In a small but not negligible proportion of thalassemic patients, a true growth hormone deficiency (GHD), not secondary to pubertal delay, can be documented. Among the features of adult GHD syndrome, osteoporosis leads to a 2.5-fold increase in fracture risk. Thalassemia is characterized by a peculiar bone disease leading to osteopenia. The effectiveness of GH treatment in GHD adult thalassemic patients has not been explored yet. We report here the case of such a patient, displaying both true GHD and hypogonadism, treated in different periods with GH and testosterone.
Case description: A 22 yr-old man affected by Cooleys disease with a height of 155 cm (< 3rd percentile for age), a bone age of 13 yr 6 mo, and pubertal stage P2G1. Hypogonadotropic hypogonadism and GHD (lack of GH response to stimuli after testosterone priming) were documented, together with femoral osteopenia (T score −2.25) and severe lumbar osteoposis (T score −4.75). After one year of GH treatment 0.24 U/kg weekly, dosage usually used in childhood, clear-cut increases in height (+8 cm), femoral BMD (+4%) and lumbar BMD (+6.5%) were observed. Pubertal status and bone age were unchanged. Following a two month wash-out period, the patient was started on i.m. testosterone enanthate 250 mg monthly. After one year, further increases in height (+5 cm), femoral BMD (+4.5%) and lumbar BMD (+7.1%) were registered. Pubertal status proceeded to P5G5, with an unchanged delay in bone age.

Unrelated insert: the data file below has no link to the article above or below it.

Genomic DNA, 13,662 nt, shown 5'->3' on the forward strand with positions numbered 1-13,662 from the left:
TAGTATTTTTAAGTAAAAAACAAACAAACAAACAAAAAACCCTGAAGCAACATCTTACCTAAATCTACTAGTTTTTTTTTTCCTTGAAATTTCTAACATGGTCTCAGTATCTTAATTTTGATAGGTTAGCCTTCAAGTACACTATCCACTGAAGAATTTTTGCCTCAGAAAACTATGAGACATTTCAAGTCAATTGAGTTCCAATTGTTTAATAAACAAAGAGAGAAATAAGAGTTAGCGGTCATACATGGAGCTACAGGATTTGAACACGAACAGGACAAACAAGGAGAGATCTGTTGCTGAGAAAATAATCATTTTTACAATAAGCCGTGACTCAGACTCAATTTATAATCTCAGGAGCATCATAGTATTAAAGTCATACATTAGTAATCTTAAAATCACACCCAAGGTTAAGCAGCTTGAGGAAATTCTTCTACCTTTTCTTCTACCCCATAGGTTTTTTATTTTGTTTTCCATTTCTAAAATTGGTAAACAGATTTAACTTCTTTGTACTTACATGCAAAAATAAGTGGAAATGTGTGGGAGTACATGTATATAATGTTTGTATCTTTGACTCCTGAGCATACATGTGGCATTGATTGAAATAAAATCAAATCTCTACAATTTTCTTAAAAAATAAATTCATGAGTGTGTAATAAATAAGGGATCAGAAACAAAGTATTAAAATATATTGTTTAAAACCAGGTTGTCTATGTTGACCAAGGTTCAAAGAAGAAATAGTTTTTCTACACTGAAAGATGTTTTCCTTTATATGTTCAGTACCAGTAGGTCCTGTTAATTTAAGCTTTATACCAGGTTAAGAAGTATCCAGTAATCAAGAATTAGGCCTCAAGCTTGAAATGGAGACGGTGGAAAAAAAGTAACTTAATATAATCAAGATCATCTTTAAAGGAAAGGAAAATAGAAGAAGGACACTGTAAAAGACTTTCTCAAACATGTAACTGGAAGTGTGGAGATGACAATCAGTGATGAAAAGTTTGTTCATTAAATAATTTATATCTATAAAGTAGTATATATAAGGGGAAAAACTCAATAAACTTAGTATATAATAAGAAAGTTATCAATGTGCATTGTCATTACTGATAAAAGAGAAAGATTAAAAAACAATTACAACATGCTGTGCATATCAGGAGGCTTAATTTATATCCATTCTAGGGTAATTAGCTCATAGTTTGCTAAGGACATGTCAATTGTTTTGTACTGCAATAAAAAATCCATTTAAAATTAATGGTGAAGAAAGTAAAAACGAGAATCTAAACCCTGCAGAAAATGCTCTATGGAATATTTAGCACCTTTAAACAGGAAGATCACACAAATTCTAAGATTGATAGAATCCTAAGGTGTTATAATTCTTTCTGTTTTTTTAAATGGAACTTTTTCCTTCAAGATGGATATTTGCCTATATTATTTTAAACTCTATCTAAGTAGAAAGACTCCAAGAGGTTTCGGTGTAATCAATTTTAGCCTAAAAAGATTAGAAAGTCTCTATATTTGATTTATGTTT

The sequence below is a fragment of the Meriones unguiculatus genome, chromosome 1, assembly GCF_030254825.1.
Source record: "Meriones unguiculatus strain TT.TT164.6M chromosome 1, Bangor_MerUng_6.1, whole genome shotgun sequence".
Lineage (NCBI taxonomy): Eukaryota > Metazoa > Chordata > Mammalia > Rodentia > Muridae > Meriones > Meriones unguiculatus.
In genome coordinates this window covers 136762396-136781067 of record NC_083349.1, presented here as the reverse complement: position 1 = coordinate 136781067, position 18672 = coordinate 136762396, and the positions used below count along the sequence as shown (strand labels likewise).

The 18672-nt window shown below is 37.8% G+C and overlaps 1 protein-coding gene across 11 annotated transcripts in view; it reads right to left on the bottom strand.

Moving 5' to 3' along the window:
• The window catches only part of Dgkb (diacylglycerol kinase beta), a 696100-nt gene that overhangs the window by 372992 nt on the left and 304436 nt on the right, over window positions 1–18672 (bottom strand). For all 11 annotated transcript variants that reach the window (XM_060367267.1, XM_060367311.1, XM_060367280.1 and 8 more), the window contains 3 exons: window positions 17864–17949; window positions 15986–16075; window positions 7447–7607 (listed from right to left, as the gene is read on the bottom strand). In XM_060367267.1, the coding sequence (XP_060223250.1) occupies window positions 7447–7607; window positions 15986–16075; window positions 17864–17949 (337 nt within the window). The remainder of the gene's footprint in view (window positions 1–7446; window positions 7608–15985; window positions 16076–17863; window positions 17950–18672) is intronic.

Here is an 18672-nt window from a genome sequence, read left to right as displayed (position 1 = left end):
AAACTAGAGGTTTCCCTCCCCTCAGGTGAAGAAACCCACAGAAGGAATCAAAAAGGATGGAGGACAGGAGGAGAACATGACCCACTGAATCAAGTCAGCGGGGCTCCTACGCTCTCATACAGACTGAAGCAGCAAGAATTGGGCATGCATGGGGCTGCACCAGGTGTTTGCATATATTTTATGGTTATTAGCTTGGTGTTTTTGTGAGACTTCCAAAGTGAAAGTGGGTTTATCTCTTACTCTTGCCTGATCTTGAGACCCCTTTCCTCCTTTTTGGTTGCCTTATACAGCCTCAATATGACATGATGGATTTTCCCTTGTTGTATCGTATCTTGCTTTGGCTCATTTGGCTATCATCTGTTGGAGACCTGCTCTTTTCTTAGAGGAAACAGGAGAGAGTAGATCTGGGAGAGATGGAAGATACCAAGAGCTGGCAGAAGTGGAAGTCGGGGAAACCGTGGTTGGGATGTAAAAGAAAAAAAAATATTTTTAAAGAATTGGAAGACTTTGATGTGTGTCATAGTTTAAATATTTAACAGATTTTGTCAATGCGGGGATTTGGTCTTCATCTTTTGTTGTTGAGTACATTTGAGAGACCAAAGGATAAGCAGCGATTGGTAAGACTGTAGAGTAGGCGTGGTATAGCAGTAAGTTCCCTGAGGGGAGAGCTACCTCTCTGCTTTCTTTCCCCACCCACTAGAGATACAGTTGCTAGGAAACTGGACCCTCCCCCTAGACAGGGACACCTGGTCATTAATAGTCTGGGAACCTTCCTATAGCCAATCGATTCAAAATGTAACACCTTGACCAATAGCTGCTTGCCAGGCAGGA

Comment: These data, although available so far in a single subject, demonstrate the effectiveness of GH treatment in Cooleys adult patients with GHD. Given the clinical relevance of adult GHD, the potential benefits of GH replacement deserve considering also in thalassemia major.